Tommy Walsh health: Ground Force star said killer disease diagnosis was a ‘wake-up call’

Homes Under The Hammer: Tommy Walsh inspects property

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Walsh’s family has a history of breast cancer. His sister suffered from the disease when she was 31 and his aunt died in her 50s from it. But Walsh never thought it would happen to him. After all, only one percent of breast cancer cases are males in the UK, says Cancer Research UK.

But that’s exactly what happened.

In 2002, Walsh had “a bit of a wake-up call” after he found lumps on his chest.

He did go to the doctors, but it wasn’t for the cancer symptoms.

The lumps were more of an “afterthought”, he told the Express.

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He said: “I’ve been in pretty good health all my life but after my sister’s and aunt’s problems I thought I would mention it in a visit to my GP.

“I remember taking a while to get an appointment and when I did go it was more of an afterthought that I’d mention it.

“However given the history of breast cancer in my family I was sent to the same consultant my sister had gone to.”

Thankfully, in the end, the test results showed that it was a benign tumour.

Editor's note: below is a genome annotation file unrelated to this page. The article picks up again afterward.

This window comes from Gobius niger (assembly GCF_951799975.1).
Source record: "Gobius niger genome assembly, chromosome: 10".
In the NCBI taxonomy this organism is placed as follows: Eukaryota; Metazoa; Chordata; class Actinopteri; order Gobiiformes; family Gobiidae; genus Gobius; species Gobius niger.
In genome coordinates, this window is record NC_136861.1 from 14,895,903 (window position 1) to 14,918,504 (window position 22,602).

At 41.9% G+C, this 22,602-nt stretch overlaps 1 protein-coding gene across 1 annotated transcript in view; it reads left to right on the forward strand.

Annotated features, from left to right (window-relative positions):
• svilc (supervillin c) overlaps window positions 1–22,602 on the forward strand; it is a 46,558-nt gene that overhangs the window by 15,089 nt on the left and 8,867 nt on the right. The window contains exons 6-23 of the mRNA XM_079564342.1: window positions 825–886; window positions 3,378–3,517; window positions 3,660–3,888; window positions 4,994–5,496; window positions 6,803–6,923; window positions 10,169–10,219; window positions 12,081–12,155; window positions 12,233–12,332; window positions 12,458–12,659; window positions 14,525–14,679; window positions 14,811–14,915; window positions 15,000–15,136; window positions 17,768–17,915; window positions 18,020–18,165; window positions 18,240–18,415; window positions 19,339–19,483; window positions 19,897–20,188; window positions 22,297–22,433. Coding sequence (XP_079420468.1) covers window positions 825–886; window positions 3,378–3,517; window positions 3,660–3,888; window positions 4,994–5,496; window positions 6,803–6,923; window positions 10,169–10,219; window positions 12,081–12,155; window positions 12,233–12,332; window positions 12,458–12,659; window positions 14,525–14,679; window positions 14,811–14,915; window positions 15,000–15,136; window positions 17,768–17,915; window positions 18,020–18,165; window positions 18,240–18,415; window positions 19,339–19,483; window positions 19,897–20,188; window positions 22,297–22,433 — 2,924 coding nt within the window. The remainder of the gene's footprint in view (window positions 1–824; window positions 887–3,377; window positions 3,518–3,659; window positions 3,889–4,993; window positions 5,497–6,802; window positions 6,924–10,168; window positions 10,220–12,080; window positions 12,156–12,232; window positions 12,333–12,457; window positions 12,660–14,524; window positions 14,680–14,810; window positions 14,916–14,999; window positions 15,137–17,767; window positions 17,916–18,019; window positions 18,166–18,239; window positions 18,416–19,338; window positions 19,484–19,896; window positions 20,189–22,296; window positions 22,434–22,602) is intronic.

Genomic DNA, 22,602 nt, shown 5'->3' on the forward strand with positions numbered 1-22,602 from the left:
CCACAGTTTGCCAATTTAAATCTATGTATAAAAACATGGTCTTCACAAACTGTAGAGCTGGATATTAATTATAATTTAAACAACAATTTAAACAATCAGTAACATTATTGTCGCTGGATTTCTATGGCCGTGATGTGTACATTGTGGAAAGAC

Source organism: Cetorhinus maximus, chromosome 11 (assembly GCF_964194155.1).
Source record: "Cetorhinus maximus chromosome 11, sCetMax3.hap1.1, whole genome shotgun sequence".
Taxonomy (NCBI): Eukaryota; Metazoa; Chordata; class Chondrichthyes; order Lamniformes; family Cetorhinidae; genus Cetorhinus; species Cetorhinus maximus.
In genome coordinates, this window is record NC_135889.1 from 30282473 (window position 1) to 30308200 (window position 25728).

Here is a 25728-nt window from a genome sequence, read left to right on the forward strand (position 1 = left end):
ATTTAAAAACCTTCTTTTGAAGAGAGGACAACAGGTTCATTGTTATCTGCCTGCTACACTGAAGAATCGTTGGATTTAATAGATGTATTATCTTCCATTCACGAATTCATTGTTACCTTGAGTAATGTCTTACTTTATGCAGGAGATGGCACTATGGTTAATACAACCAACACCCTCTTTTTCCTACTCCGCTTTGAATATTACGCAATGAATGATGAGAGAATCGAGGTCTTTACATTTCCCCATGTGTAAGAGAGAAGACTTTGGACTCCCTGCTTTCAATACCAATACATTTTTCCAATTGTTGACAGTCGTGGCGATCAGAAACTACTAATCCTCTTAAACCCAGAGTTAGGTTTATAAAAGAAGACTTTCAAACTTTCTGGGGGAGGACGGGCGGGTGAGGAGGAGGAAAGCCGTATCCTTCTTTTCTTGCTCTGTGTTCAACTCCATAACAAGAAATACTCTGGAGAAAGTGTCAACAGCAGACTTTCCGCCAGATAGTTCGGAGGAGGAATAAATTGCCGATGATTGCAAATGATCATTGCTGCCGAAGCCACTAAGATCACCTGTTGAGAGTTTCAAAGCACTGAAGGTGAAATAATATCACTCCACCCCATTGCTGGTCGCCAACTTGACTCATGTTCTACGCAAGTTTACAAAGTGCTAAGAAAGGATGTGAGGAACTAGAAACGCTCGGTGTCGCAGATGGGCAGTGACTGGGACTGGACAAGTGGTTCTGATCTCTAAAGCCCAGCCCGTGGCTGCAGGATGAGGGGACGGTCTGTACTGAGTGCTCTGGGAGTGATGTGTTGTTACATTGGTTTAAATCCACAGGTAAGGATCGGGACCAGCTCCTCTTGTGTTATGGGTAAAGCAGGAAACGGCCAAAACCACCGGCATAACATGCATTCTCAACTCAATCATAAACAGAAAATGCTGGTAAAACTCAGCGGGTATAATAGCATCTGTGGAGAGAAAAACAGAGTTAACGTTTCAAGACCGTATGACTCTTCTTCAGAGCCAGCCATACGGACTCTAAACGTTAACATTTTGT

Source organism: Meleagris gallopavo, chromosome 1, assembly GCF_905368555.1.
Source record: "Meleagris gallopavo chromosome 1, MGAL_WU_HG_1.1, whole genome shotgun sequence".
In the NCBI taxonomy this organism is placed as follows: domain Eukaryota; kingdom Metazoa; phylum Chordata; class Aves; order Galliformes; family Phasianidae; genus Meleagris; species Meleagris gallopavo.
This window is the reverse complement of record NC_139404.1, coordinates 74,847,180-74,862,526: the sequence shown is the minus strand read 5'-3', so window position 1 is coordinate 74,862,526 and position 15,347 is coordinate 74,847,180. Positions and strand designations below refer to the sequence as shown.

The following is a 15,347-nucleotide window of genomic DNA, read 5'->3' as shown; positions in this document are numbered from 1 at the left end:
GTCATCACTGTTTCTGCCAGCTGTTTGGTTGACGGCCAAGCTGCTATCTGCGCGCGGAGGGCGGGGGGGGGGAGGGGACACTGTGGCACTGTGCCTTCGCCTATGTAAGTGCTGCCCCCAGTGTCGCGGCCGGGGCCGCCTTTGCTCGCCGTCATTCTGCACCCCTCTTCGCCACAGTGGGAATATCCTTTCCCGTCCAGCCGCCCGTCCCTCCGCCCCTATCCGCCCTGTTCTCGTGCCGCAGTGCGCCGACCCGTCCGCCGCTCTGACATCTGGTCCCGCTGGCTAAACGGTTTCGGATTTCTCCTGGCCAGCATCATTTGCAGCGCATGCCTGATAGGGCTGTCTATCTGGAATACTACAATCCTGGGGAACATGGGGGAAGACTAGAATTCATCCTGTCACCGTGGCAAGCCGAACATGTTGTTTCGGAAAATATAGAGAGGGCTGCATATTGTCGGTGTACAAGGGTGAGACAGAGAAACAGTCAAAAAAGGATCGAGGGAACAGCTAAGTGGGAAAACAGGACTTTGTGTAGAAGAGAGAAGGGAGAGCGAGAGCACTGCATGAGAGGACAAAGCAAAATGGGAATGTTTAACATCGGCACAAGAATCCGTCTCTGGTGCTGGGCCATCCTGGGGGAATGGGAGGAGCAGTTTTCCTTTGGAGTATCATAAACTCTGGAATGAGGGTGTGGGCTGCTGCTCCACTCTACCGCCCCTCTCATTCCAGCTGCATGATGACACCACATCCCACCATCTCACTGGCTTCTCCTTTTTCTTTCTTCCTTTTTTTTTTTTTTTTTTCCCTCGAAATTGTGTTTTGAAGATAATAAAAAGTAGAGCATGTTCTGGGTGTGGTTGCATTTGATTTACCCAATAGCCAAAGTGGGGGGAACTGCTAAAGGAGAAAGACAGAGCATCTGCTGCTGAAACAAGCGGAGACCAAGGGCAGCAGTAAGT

He was taken to the hospital where they removed his lumps while under general anaesthetic.

The star admitted that before the hospital appointment he became scared about the whole ordeal.

He said: “I was being a bit of a bloke about the whole thing.

“I just buried myself in my work and then went along for the day surgery where the lumps were removed under a general anaesthetic.

“It was only then that it sort of hit me that this could actually be serious and I could have breast cancer, like my relatives.”

Around 55,000 women in the UK are diagnosed with breast cancer every year compared to only 370 men, according to Breast Cancer Now.

Walsh’s aunt was one of the 11,000 women out of those with the disease that die every year.

The star told The Mirror she “went into denial about the whole thing” and died after never having treatment.

Since the ordeal, the star, who had his big break on Ground Force in 1997, has tried to raise awareness for the condition.

“I want to make sure the message is out there that men need to be vigilant about their health too,” he told This Morning in 2013.

“Most just think it won’t happen to them,” added Walsh.

According to Cancer Research UK, the most common symptoms of breast cancer for men are:

  • A lump that is nearly always painless
  • Oozing from the nipple that might be blood-stained
  • Swelling of the breast
  • A sore in the skin of the breast
  • A lump or swelling under the arm
  • A rash on or around the nipple.

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